How to Remember Names

“How do you remember names?”  I’m naturally good with names, but I also work at it.  Even if you’re one of those people who says, “I’m just terrible with names!” it’s possible to get better.  Here are 4 steps I take after meeting someone that help me remember names.

1. Repeat the Name Multiple Times Right Away

When I meet someone, I focus on his or her name, and then repeat it, and then often repeat it again.

“Hi, I’m Andrew.”

“I’m John Doe.”

“John Doe?  Nice to meet you.”

Blah, blah, blah.  Then, at the end of the conversation:

“It’s John Doe, right?  [Pointing to myself:] Andrew.  Nice to meet you.”

Repeat the name several times, and then repeat it again at the end of the conversation.

2. Write the Name Down Right ASAP (With Context Clues)

I’ve written before about how I carry a small pocket notebook and bullet pen with me all the time.

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When I meet folks, I try to write down their names and relevant details ASAP.  For example, after meeting John Doe, I might write:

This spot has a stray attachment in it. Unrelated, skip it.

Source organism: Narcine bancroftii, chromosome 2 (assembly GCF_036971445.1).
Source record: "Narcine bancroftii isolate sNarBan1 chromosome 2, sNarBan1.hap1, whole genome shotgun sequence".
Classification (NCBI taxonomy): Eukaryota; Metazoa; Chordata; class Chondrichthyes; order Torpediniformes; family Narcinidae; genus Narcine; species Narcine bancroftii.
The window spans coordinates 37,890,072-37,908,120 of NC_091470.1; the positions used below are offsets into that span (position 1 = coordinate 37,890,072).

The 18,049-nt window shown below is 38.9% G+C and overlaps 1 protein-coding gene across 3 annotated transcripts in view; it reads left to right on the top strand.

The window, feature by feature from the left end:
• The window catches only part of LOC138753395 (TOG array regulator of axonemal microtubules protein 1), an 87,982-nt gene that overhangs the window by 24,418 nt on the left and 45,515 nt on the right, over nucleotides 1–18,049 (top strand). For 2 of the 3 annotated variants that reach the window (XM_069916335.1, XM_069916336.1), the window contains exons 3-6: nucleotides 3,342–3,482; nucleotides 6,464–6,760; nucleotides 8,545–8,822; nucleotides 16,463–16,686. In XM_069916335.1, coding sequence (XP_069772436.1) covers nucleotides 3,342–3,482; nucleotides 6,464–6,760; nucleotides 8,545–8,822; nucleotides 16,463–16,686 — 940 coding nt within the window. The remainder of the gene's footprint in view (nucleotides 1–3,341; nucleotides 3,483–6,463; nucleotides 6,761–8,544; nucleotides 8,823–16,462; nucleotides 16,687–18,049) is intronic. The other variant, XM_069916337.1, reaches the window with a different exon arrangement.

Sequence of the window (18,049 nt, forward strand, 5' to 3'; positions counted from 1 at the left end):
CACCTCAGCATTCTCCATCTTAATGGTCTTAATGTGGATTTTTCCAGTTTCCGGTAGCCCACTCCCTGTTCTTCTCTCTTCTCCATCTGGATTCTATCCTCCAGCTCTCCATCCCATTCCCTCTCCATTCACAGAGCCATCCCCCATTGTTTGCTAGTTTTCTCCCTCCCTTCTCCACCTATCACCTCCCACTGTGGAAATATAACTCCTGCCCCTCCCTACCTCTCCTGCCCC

John Doe.  Likes elephants.  Went to Notre Dame.  Kid in 1st grade.

The more context, the better.  The hardest names to remember are the names with no context.  When I meet a group of people all at once, their names–and faces–blur in my memory.

3. Use Facebook as a Face Book

I dislike Facebook, but the one reason I haven’t yet deleted my account is because I use it to match faces with names.  ASAP after meeting people for the first time, I’ll use Facebook to help me connect names and faces.

4.  Be Bold (and Unapologetic)

I’m at the point now that I don’t feel badly if I don’t remember someone’s name.  I’ll take a risk and try to call someone by what I think is his name, but if I’m wrong, I’ll just say, “I’m sorry–I don’t remember your name.”

It’s like removing a band-aid–it’s best to rip it right off.  Then, I start at step #1 and repeat.

Please note: I reserve the right to delete comments that are offensive or off-topic.

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2 thoughts on “How to Remember Names

  1. I asked Shanon after our first meeting how you could remember our names the following Sunday. Very impressive and I know you must work at it also.

    • Unfortunately, though, remembering names is like stopping terrorism: you have to nail it 100% of the time, or no one is grateful.